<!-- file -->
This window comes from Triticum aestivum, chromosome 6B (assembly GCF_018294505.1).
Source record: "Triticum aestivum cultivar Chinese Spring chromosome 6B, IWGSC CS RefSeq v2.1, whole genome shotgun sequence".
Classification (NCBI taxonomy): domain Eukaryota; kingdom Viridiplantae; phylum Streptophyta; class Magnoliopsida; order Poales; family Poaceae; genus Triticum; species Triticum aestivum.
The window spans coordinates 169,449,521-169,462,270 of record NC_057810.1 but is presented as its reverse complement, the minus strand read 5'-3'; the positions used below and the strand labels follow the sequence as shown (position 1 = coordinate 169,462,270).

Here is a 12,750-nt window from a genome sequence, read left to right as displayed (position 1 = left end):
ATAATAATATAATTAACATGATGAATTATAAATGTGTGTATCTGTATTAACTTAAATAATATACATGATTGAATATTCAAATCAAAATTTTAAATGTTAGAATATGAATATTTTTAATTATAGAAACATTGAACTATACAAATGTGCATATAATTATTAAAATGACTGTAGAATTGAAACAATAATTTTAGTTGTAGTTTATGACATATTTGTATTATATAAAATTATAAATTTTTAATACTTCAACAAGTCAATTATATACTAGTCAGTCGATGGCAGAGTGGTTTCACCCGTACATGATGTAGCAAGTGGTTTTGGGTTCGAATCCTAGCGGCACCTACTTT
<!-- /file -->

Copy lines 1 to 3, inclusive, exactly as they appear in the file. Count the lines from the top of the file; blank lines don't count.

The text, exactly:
This window comes from Triticum aestivum, chromosome 6B (assembly GCF_018294505.1).
Source record: "Triticum aestivum cultivar Chinese Spring chromosome 6B, IWGSC CS RefSeq v2.1, whole genome shotgun sequence".
Classification (NCBI taxonomy): domain Eukaryota; kingdom Viridiplantae; phylum Streptophyta; class Magnoliopsida; order Poales; family Poaceae; genus Triticum; species Triticum aestivum.